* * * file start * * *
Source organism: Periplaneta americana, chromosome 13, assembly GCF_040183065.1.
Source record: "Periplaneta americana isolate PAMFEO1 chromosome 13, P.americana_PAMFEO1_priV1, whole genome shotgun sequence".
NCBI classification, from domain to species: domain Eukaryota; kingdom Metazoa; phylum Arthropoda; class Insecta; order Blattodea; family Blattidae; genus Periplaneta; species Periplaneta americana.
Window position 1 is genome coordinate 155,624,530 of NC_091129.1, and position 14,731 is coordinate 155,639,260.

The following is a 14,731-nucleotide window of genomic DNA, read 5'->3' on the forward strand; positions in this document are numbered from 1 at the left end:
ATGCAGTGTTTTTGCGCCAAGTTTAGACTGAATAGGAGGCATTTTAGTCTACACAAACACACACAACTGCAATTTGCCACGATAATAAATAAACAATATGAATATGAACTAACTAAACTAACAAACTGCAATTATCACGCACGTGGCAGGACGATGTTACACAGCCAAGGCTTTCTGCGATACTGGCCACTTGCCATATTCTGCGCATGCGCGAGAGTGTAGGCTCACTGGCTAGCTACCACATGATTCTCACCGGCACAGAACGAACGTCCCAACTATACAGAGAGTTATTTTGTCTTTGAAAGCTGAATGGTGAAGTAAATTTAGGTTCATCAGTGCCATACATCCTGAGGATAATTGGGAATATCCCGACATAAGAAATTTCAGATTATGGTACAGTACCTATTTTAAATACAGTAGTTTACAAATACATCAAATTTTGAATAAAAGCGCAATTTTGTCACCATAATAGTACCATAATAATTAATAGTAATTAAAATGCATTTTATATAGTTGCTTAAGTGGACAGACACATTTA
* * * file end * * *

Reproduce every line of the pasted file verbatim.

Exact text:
Source organism: Periplaneta americana, chromosome 13, assembly GCF_040183065.1.
Source record: "Periplaneta americana isolate PAMFEO1 chromosome 13, P.americana_PAMFEO1_priV1, whole genome shotgun sequence".
NCBI classification, from domain to species: domain Eukaryota; kingdom Metazoa; phylum Arthropoda; class Insecta; order Blattodea; family Blattidae; genus Periplaneta; species Periplaneta americana.
Window position 1 is genome coordinate 155,624,530 of NC_091129.1, and position 14,731 is coordinate 155,639,260.

The following is a 14,731-nucleotide window of genomic DNA, read 5'->3' on the forward strand; positions in this document are numbered from 1 at the left end:
ATGCAGTGTTTTTGCGCCAAGTTTAGACTGAATAGGAGGCATTTTAGTCTACACAAACACACACAACTGCAATTTGCCACGATAATAAATAAACAATATGAATATGAACTAACTAAACTAACAAACTGCAATTATCACGCACGTGGCAGGACGATGTTACACAGCCAAGGCTTTCTGCGATACTGGCCACTTGCCATATTCTGCGCATGCGCGAGAGTGTAGGCTCACTGGCTAGCTACCACATGATTCTCACCGGCACAGAACGAACGTCCCAACTATACAGAGAGTTATTTTGTCTTTGAAAGCTGAATGGTGAAGTAAATTTAGGTTCATCAGTGCCATACATCCTGAGGATAATTGGGAATATCCCGACATAAGAAATTTCAGATTATGGTACAGTACCTATTTTAAATACAGTAGTTTACAAATACATCAAATTTTGAATAAAAGCGCAATTTTGTCACCATAATAGTACCATAATAATTAATAGTAATTAAAATGCATTTTATATAGTTGCTTAAGTGGACAGACACATTTA